Show Debates

Our Friday 'Show Debates' are held at 7pm almost every Friday at key venues across the University of Exeter - usually our 'home' debating chamber (the Amory Moot Room) or the larger capacity Newman Blue Lecture Theatre.  Each week, we invite notable figures to tackle controversial topics such as sex work, euthanasia, no-platforming, religion, and the EU.

 Friday Evening Debates 

Our Friday 'Show Debates' have been a staple of the DebSoc offer for over a century - with the earliest recorded debate taking place in February 1906.  We currently host these debates at 7pm almost every Friday at key venues on the Exeter University campus - either at our 'home' debating chamber (the Amory Moot Room) or the larger capacity Newman Blue lecture hall. 


Each week, we invite topical and informed speakers to debate controversial topics - such as the place of religion in society, the morals of sex work, or if artificial intelligence poses a threat to society.  After every lively debate, we invite our guest speakers and members to the Ram (student bar) to continue the debate. 

Notable Previous Speakers

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Natalie Bennet

Baroness Bennett led the Green party for four years, coming to national prominence with her effective campaign affording the Green Party their highest vote share in its history.


Political Commentator

Katie Hopkins

Proud to boast of herself as the 'most hated woman in Britain', Katie Hopkins is an English media personality with a 'no nonsense' approach which has won her many fans and an extensive controversies section on her Wikipedia page.

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Herbert Asquith

Prime Minister between 1908-1916. Herbert Asquith was the last prime minister to lead a majority Liberal government, and he played a central role in the design and passage of major liberal legislation and a reduction of the power of the House of Lords.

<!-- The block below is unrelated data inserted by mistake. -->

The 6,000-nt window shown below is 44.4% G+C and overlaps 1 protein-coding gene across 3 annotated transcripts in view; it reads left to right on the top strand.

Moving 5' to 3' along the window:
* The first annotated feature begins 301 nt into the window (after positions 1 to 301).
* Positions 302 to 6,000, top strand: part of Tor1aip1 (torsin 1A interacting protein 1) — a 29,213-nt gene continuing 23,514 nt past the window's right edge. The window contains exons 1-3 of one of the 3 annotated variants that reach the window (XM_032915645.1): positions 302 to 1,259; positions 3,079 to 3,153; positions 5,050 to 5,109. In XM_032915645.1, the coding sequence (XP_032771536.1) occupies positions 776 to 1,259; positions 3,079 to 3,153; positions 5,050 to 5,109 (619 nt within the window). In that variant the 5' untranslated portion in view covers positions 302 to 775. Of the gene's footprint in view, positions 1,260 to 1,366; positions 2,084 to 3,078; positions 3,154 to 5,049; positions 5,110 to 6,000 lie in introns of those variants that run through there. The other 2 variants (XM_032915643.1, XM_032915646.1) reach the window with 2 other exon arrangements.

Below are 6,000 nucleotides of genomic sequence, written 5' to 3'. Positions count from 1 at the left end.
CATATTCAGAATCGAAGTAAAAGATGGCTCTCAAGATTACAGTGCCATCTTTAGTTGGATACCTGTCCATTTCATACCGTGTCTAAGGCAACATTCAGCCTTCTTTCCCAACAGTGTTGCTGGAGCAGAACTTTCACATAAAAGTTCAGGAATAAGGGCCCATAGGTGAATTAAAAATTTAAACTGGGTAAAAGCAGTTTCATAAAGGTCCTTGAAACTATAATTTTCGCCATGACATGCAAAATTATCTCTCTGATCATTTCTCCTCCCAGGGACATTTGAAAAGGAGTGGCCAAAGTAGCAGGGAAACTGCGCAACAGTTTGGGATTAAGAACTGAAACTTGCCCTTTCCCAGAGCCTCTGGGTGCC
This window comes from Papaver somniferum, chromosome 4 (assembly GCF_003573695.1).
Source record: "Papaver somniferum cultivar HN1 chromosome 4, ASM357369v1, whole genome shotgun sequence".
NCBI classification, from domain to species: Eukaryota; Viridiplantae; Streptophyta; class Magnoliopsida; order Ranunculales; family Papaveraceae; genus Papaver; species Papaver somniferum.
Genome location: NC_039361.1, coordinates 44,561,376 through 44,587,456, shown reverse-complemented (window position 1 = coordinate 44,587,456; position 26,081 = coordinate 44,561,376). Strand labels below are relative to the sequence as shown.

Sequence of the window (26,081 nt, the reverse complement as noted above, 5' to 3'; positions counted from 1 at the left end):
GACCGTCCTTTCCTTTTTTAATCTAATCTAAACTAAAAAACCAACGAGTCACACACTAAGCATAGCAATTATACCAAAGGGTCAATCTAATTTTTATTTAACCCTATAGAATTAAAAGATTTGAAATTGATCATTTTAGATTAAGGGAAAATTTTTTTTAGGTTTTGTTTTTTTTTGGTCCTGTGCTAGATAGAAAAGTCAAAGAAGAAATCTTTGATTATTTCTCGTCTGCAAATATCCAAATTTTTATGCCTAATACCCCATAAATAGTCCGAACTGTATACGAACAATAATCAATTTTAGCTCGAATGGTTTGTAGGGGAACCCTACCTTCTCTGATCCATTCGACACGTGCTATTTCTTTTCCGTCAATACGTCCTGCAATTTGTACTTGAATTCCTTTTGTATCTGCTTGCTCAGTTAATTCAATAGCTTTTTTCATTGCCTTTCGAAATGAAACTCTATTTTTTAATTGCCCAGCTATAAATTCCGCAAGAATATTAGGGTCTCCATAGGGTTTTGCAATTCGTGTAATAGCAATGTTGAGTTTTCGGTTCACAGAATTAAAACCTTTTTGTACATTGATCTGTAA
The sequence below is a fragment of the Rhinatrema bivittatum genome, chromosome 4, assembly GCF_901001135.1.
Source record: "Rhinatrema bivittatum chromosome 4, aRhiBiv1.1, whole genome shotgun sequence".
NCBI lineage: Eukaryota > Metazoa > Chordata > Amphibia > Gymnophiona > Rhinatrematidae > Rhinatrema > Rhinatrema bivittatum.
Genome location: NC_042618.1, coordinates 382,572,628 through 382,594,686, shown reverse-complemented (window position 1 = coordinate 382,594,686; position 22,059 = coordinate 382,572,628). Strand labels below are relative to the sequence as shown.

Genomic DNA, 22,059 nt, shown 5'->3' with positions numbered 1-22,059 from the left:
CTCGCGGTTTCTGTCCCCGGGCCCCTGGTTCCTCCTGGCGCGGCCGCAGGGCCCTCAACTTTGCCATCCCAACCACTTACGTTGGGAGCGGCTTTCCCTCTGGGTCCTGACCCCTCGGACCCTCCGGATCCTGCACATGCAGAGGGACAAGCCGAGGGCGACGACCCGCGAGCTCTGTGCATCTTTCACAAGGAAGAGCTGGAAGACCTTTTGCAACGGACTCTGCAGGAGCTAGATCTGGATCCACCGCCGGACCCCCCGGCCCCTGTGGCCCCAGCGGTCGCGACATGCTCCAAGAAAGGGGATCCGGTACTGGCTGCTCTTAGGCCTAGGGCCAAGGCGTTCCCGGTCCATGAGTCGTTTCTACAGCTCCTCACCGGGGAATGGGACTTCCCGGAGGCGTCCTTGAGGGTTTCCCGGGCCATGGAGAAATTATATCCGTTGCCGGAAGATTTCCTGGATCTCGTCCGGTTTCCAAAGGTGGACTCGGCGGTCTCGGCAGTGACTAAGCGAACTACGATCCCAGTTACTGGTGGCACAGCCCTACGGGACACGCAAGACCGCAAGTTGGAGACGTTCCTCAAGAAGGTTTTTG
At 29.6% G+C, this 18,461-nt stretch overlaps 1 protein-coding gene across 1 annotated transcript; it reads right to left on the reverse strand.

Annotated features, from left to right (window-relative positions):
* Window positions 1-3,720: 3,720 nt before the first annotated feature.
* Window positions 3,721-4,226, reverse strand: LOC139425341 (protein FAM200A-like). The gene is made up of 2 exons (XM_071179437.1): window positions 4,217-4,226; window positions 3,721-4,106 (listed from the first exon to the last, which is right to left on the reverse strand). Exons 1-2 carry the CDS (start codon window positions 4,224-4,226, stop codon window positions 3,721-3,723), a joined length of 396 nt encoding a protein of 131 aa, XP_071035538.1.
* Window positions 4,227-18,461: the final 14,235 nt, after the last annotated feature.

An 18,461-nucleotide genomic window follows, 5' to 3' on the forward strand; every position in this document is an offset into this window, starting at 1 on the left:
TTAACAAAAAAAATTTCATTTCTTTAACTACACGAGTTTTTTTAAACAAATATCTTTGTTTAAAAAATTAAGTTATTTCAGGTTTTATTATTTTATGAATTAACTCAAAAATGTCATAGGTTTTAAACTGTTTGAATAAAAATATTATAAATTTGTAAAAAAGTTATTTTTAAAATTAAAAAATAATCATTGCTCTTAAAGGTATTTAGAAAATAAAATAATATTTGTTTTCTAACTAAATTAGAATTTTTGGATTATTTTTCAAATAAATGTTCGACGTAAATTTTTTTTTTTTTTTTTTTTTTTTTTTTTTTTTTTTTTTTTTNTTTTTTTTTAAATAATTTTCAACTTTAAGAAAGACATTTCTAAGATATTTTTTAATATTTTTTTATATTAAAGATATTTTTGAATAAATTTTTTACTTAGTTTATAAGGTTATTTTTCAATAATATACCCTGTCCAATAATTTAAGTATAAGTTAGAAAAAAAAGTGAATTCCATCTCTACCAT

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Michael Foot

Leader of the Labour party between 1980-1983. Michael Foot was one of the most eloquent orators of the 20th century. He resigned from the party when his passionate anti-nuclearism and left-wing principles failed to resonate with the electorate in the 1983 election.

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Journalist and Commentator

Peter Hitchens

Winner of the Orwell prize in 2010. Peter Hitchens in his former years was actively involved in the Trotskyist movement, before finding God and shifting to the right. He is also a  columnist in the Mail on Sunday and appears on national television regularly. 



Diane Atkinson

One of the leading historians on the women's suffrage movement. Diane Atkinson's work has been lauded by MPs and general audiences alike with an approachable style that is accessible for readers.

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Author & National Treasure

Stephen Fry

 Stephen Fry is one of the last few public intellectuals; demonstrating excellence in everything from comedy, classical literature, and theology.

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Jacob Rees-Mogg

The leader of the House of Commons and former Chairman of the European Research Group. Jacob Rees-Mogg was one of the loudest voices in favour of the UK's withdrawal from the European Union

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Antony Eden

Prime Minster between 1955-1957. Anthony Eden was one of the key critics alongside Winston Churchill in opposing Britain's appeasement policy in the 1930s. Unfortunately, his premiership resided over the Suez Crisis which is seen as the death knell of Britain's influence as a superpower

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Mohammed Amin

The former Chairman of the Conservative Muslim Forum and a passionate defender of freedom of speech. Mohammed Amin dramatically left the part in protest of Boris Johnson's leadership

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Jane Fae

A Guardian columnist and regular on BBC and Sky programming. Jane Fae is on of the leading national voices on feminist and transgender perspectives.

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Pornographic Actress

Karina Currie

A famous pornographic actress, Karina Currie is outspoken and open about the nature of her work and how it should been seen as being as legitimate as any other profession.